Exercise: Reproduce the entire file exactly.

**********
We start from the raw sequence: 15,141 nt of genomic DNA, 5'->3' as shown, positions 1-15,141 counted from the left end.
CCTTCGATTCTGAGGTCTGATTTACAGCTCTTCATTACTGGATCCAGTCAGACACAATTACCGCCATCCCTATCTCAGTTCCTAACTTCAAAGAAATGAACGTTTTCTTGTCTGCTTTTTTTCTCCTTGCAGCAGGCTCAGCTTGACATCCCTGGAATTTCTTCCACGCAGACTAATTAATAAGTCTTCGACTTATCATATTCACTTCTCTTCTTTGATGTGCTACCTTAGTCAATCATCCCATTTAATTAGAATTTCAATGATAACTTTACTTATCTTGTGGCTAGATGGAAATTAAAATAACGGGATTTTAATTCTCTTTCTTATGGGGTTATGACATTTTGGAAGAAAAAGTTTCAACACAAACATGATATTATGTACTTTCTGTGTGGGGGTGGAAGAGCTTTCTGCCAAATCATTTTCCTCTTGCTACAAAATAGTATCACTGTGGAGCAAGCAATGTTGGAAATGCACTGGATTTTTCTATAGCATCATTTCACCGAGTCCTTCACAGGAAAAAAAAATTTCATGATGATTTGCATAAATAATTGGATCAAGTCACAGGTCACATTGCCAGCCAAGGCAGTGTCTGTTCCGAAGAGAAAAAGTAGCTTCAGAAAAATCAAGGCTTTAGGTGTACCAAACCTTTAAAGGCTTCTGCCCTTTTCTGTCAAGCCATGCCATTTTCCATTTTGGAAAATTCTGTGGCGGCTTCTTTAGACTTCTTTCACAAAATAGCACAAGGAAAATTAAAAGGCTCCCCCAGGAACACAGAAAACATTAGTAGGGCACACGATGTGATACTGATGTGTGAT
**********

We start from the raw sequence: 15,141 nt of genomic DNA, 5'->3' as shown, positions 1-15,141 counted from the left end.
CCTTCGATTCTGAGGTCTGATTTACAGCTCTTCATTACTGGATCCAGTCAGACACAATTACCGCCATCCCTATCTCAGTTCCTAACTTCAAAGAAATGAACGTTTTCTTGTCTGCTTTTTTTCTCCTTGCAGCAGGCTCAGCTTGACATCCCTGGAATTTCTTCCACGCAGACTAATTAATAAGTCTTCGACTTATCATATTCACTTCTCTTCTTTGATGTGCTACCTTAGTCAATCATCCCATTTAATTAGAATTTCAATGATAACTTTACTTATCTTGTGGCTAGATGGAAATTAAAATAACGGGATTTTAATTCTCTTTCTTATGGGGTTATGACATTTTGGAAGAAAAAGTTTCAACACAAACATGATATTATGTACTTTCTGTGTGGGGGTGGAAGAGCTTTCTGCCAAATCATTTTCCTCTTGCTACAAAATAGTATCACTGTGGAGCAAGCAATGTTGGAAATGCACTGGATTTTTCTATAGCATCATTTCACCGAGTCCTTCACAGGAAAAAAAAATTTCATGATGATTTGCATAAATAATTGGATCAAGTCACAGGTCACATTGCCAGCCAAGGCAGTGTCTGTTCCGAAGAGAAAAAGTAGCTTCAGAAAAATCAAGGCTTTAGGTGTACCAAACCTTTAAAGGCTTCTGCCCTTTTCTGTCAAGCCATGCCATTTTCCATTTTGGAAAATTCTGTGGCGGCTTCTTTAGACTTCTTTCACAAAATAGCACAAGGAAAATTAAAAGGCTCCCCCAGGAACACAGAAAACATTAGTAGGGCACACGATGTGATACTGATGTGTGAT